One of the big benefits of rolling out SD-WAN is it makes the WAN simpler to manage. But simple doesn't mean zero effort, and taking advantage of SD-WAN's potential to mix and match connectivity can actually increase some aspects of work for IT. So, some organizations may still be better served by pursuing SD-WAN managed services.
In benchmarking conducted by Nemertes Research, based in Mokena, Ill., organizations that have deployed SD-WAN are seeing great results. Instead of individually managing every WAN router -- and maybe a WAN optimizer at each location, too -- WAN admins set up policies based on applications or services and their specific needs to manage the entire physical WAN at once.
In addition to allowing organizations to use more low-cost bandwidth to ramp up their WANs, a robust SD-WAN deployment reduces WAN outages by 95%, and it reduces the amount of time WAN staff members spend troubleshooting to about 5%.
Drivers for managed SD-WAN services
Most obviously, if an organization already outsources the WAN, it may not want to bring WAN management back in-house, even if it's easier. WAN management may simply be far enough outside an organization's core concerns to warrant continued outsourcing for that reason alone. Even then, however, an organization might want to push for SD-WAN managed services when its current managed WAN contract ends. Doing so could result in other benefits, like agility, resilience, increased security, performance management and the opportunity to eliminate separate WAN optimizers.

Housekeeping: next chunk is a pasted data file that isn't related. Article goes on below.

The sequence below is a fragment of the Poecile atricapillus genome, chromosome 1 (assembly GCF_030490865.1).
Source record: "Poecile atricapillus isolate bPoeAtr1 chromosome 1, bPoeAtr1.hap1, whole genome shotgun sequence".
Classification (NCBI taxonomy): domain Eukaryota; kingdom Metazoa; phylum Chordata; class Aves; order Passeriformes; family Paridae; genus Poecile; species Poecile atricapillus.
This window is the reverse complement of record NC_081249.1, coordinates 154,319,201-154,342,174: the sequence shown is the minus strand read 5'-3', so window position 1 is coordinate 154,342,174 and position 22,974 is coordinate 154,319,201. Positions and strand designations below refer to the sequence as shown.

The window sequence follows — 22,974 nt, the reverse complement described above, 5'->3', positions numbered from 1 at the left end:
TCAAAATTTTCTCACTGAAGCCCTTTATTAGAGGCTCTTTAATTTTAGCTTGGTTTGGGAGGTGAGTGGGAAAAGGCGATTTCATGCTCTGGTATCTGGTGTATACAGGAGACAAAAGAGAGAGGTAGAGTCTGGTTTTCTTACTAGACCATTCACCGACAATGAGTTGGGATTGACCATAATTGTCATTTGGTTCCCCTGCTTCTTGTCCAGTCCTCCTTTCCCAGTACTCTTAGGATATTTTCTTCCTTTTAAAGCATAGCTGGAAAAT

Even if businesses are not currently in the managed WAN space, however, they may want to go that way as they move to an SD-WAN -- not because the technology is difficult to handle or time-consuming, but because they anticipate greatly expanding the number of connectivity providers they will deal with.
After all, a big attraction with SD-WAN is the ability to aggregate links from diverse carriers into a single WAN easily and transparently from the technology perspective. This works, while making branches more resilient and growth more affordable. It also gives IT buyers more choices than ever when provisioning branch connectivity.
Hand off ISP management challenges
But making it easy for IT to use many internet service providers (ISPs) and connectivity providers in pursuit of savings and agility leaves the organization with, well, many ISPs and connectivity providers. These providers are often added to the list of providers organizations already use for MPLS, which most companies plan to keep for years to come.
Managing multiple providers -- both at the business level and at the technical level -- has its own associated costs. IT has to know how to work with technical support in each organization and deal with normal service-related communications, as well as actual troubleshooting when problems occur. IT and purchasing also have to deal with the provider at a business level. They have to track service contracts and billing, review bills, resolve disputes and more.
Managing a handful of companies is probably supportable for anyone; managing dozens is far less so. But managing scores and hundreds simply isn't supportable for most companies. In this, we see a powerful driver for considering SD-WAN managed service offerings: the option of handing off ISP aggregation and management to someone else.
ISPs, carriers and other traditional network providers are used to taking managed services on as an additional contract term, and they will have strong incentive to do so with their SD-WAN offerings. Network-as-a-service providers in the SD-WAN space are in a position to do the same.
Despite the apparently realized promise of radical simplification for WAN management, SD-WAN can still create problems for WAN staff in terms of provider management. Enterprises considering SD-WAN should pay attention to this possibility and look at both in-net and managed overlay products as they evaluate their options and make plans.
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Don't forget to look at potential SD-WAN challenges